Skip to content

Madonna – Keep it Together (Single Remix)

keepittogether

The other night I went to a 25th(!) anniversary screening of In Bed With Madonna (for British readers)/Truth or Dare (for everyone else) at London’s Prince Charles Cinema. Readers, what a brilliant event. It wasn’t billed as a quote-along, but that’s what we made it into. Every quotable moment (and that’s pretty much the whole thing) shouted out in unison (swiftly followed by group hysterics). A whole auditorium of people doing Donna’s Belinda Carlisle impression. A whole auditorium going “ah! ah! ah!” during the throat doctor scene, and every tour-specific ad-lib anticipated perfectly during the concert footage (“If it isn’t my lovely family!”) Loving Madonna means loving her flaws – her capacity for mean-ness especially – and here was a roomful of people gloriously aware of them, just as appalled and delighted as they were 25 years ago. It was quite the most joyous night I’ve ever spent at the cinema, and the biggest surprise was just how many people still own (and have looked after) their original tour t-shirts. If I could give my younger self one piece of advice it would be to buy two of everything and keep one pristine for revival a few decades down the line.

When the Blond Ambition tour came to Wembley in the summer of 1990, I was there, despite my grandfather threatening to disinherit me if I went (he didn’t go through with it, and I ended up buying a stereo with my inheritance). It was only my second ever pop concert (Pet Shop Boys was the first in 1989), and my first time in a stadium, my first time in London unaccompanied by teachers. It was also my first (and only) time seeing Technotronic ft Ya Kid K – but it was just the first of many trips to see Madonna. It remains my favourite (by a whisker – the Confessions tour comes very close) because it was the perfect combination of elements. It was a hot, clear-skied summer day, I was filled with anticipation for a brand-new experience, thrilled at the sensation of being part of a massive crowd and I had a youthful bladder of steel to get me through eight hours of standing. And I got to witness a pop star at the absolute, undeniable peak of her powers.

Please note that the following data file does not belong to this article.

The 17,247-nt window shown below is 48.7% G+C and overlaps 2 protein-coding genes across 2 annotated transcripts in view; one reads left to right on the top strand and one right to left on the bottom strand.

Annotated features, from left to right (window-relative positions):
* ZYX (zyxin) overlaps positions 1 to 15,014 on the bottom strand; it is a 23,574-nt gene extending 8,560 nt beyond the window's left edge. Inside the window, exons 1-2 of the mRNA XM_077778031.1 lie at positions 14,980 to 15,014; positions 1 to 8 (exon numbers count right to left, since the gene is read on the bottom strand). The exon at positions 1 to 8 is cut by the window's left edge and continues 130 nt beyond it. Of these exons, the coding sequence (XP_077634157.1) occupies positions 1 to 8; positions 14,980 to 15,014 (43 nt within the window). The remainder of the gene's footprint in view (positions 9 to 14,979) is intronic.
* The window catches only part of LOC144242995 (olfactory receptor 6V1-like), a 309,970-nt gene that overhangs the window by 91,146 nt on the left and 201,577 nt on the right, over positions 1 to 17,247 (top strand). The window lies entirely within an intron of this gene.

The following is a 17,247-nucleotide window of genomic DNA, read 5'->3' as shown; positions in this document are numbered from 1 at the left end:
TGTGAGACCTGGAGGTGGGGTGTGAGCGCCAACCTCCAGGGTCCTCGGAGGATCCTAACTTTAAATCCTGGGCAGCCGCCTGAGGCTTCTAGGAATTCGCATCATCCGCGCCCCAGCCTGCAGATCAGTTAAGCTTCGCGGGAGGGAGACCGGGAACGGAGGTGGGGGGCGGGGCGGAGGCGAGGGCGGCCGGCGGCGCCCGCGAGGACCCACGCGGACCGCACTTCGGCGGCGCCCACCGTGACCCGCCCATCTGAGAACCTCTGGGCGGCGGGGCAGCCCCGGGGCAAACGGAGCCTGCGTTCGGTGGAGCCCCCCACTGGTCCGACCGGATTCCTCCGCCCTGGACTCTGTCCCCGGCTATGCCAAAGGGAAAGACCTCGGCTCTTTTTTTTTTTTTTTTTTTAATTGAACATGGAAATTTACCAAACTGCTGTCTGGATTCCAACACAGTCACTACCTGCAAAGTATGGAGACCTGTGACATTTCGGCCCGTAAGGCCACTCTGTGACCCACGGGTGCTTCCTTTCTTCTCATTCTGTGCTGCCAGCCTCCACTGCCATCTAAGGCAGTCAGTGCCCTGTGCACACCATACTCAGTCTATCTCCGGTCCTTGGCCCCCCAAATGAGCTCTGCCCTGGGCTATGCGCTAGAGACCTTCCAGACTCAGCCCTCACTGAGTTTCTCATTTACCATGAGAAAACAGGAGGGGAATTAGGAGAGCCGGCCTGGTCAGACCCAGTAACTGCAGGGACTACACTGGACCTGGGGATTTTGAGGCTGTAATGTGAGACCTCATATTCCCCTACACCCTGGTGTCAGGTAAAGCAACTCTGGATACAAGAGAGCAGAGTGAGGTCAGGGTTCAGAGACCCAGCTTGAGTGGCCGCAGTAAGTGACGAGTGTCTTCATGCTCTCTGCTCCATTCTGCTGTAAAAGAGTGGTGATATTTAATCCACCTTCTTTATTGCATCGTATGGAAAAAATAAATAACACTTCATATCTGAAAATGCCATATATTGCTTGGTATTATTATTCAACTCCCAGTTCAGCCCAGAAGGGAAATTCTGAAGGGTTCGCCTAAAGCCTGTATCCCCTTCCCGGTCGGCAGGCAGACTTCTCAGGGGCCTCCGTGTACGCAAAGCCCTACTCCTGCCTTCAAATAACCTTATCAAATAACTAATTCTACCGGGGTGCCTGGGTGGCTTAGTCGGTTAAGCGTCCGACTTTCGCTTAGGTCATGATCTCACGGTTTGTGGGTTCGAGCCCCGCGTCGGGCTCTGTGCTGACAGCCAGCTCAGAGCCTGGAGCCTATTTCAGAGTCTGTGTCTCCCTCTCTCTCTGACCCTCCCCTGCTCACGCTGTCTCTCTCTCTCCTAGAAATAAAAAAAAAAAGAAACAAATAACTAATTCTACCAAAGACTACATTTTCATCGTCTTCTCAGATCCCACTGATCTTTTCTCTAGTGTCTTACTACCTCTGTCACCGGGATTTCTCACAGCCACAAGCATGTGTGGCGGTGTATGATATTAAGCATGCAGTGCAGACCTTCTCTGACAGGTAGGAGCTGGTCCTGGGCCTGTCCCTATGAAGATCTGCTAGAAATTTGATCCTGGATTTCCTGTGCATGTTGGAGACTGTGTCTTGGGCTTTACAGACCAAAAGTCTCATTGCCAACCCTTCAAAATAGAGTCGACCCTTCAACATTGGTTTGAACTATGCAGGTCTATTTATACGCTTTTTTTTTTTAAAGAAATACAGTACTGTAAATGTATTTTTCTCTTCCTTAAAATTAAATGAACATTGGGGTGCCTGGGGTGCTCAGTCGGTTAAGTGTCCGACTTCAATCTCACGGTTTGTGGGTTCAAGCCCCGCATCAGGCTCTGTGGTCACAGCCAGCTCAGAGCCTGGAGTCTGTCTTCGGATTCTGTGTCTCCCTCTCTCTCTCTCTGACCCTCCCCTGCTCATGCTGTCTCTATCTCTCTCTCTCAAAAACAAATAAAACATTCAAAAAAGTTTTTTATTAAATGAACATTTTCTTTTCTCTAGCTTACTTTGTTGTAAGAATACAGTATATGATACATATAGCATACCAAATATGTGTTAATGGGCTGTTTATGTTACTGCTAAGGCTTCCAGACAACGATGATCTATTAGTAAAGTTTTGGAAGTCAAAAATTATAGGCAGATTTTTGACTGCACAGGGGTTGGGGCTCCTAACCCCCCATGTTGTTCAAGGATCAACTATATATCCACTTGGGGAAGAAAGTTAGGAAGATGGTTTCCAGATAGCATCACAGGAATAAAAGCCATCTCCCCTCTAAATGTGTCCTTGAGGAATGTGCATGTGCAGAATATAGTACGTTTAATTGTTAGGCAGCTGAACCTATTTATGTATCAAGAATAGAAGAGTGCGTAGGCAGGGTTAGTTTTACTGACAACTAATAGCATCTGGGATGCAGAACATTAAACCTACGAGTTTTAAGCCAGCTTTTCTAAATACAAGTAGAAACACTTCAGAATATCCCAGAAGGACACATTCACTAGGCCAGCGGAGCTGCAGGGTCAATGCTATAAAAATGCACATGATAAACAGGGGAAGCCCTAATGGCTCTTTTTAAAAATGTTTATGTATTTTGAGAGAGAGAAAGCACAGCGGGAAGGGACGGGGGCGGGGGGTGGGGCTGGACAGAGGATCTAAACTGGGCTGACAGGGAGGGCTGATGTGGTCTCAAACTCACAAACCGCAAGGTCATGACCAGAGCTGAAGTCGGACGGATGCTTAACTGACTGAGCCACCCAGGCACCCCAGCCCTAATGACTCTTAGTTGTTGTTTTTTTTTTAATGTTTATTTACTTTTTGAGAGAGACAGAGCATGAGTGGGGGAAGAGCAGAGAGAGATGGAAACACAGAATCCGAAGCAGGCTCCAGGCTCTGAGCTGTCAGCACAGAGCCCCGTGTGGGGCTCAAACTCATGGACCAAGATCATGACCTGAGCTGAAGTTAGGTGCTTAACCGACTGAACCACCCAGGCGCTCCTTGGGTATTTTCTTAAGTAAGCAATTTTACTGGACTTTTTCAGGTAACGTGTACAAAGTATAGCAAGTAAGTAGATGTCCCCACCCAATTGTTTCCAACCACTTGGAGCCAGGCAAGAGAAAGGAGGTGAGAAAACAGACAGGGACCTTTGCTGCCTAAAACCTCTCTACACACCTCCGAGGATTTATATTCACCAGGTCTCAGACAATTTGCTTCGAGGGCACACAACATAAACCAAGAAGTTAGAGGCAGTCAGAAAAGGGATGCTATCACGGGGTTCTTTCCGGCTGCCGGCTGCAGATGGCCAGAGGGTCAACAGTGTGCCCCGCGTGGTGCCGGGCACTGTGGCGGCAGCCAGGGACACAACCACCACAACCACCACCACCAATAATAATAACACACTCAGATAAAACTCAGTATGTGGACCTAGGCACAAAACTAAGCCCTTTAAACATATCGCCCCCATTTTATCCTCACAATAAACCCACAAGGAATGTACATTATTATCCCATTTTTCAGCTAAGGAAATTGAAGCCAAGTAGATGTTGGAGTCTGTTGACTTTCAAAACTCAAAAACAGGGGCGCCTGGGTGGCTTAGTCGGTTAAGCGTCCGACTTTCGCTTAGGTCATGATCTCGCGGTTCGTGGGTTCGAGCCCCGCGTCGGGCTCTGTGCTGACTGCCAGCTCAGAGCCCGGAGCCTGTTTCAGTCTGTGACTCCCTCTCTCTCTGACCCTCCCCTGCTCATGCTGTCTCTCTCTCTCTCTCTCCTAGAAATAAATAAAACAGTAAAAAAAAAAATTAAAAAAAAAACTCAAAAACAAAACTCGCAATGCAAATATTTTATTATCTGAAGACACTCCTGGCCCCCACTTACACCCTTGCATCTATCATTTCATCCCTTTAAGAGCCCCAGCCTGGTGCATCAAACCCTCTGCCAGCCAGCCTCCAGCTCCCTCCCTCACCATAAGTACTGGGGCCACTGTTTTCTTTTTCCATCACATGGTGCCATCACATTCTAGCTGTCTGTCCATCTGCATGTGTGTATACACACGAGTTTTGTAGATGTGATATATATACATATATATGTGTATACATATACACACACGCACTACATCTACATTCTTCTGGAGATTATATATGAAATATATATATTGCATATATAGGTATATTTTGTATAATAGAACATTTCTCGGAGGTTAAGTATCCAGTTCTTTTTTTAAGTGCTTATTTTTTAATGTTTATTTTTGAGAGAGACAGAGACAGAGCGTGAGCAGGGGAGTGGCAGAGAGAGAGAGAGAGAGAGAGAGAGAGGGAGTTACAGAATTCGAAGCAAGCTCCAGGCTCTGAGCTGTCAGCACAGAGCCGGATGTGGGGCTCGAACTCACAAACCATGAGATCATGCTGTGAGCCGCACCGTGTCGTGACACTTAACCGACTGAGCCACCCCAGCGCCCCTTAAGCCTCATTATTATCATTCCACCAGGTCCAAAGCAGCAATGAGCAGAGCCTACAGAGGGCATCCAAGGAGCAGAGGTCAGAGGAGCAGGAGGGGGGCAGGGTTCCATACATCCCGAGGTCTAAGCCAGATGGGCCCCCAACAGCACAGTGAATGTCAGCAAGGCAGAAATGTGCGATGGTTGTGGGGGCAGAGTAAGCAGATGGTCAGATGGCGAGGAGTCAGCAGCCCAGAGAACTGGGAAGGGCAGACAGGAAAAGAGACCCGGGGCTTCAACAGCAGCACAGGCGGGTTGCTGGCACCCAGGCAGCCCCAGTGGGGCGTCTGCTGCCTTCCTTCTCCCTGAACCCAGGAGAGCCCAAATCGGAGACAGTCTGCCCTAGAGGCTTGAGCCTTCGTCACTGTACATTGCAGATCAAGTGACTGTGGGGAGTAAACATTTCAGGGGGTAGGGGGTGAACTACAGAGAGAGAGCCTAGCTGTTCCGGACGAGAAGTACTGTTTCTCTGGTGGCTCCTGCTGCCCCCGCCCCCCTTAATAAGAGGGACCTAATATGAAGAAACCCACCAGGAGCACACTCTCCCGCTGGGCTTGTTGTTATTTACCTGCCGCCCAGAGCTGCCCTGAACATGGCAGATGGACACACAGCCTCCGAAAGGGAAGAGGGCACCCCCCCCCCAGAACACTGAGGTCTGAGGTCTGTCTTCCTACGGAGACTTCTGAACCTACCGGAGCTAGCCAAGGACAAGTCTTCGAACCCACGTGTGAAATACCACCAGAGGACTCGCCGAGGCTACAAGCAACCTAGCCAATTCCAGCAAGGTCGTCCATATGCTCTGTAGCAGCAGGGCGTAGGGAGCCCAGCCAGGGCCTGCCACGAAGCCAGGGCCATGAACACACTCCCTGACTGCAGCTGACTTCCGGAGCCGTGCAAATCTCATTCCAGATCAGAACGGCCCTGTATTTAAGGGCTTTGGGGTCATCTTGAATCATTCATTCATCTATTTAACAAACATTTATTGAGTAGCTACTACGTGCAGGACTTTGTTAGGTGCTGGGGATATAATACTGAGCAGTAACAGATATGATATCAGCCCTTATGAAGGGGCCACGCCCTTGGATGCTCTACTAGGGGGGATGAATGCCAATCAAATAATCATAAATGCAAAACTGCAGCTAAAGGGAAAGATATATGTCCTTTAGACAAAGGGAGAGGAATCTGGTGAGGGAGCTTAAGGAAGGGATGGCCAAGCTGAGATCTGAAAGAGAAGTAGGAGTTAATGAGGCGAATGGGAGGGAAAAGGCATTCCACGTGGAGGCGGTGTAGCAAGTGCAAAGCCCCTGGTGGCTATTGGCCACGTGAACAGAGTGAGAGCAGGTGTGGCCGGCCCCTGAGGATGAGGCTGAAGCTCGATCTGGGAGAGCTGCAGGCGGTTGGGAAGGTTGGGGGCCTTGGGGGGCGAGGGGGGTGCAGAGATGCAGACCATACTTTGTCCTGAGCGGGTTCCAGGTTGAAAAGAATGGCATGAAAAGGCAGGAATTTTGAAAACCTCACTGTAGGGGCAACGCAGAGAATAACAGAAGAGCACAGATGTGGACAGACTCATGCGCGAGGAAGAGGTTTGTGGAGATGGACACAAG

In a funny way, one of the best parts was looking forward to it being over, when it would become a classic, feel good memory to dredge up in later years. And one that’s come up over and over is the last number of the show, Keep it Together.

Now, I don’t know about you, but I was always a bit underwhelmed by Keep it Together prior to this event. A no.8 hit in America (which must have come as something of a relief after Oh Father peaked at a shockingly low no.20), it always struck me as the weakest track on Like a Prayer. I’ve never been that big on sincerity or expressions of actual feelings, and the production felt a bit ordinary – though I did eventually warm to the more stately and ever so slightly grand sounding single remix, which had also given it a pleasingly clubby and Soul II Soul-ish feel. I’m not sure if it was ever pegged for release in the UK (we got Dear Jessie instead) – but it eventually ended up on the b-side of Vogue. I’ve always wondered how it would have done here had it been released – I have a sneaky suspicion that it might have broken her top ten streak (which continued unabated right up until Take a Bow), so on this occasion I have to hand it to the UK record company types for going their own way.

That hot July night in Wembley changed everything. It was the first time I’d considered a broader meaning of the song – one being driven home on stage at that very moment (“you’re my family too”). And just for those few minutes the people with me (all 80,000 of them) felt like family. Obviously I’m highly suggestible and was presumably quite badly dehydrated by this point, but it was a revelation: Keep it Together finally made sense to me. I suppose sometimes the thing you love about a song is almost nothing to do with the song itself – it’s the moment in time it comes to represent. So whichever version of it I happen to hear now, it has the same effect. I’m transported right back to the summer of 1990 and I feel invincible and part of a ruddy great family. Which is pretty good going for a pop song, isn’t it?

I’m now making plans for a 50th anniversary screening of Truth or Dare, which, if the last 25 years are anything to go by, will be along frighteningly quickly. Care to join me?

61Yfl5XndVL-1._SL1000_Entered chart: was not released

Who could sing this today and have a hit? Madonna doesn’t get covered very often does she? (which reminds me, I loved the Lucrezia version of Live to Tell) –  though Niki and Donna seem to be well up for it.

Leave a Reply

Fill in your details below or click an icon to log in:

WordPress.com Logo

You are commenting using your WordPress.com account. Log Out / Change )

Twitter picture

You are commenting using your Twitter account. Log Out / Change )

Facebook photo

You are commenting using your Facebook account. Log Out / Change )

Google+ photo

You are commenting using your Google+ account. Log Out / Change )

Connecting to %s

%d bloggers like this: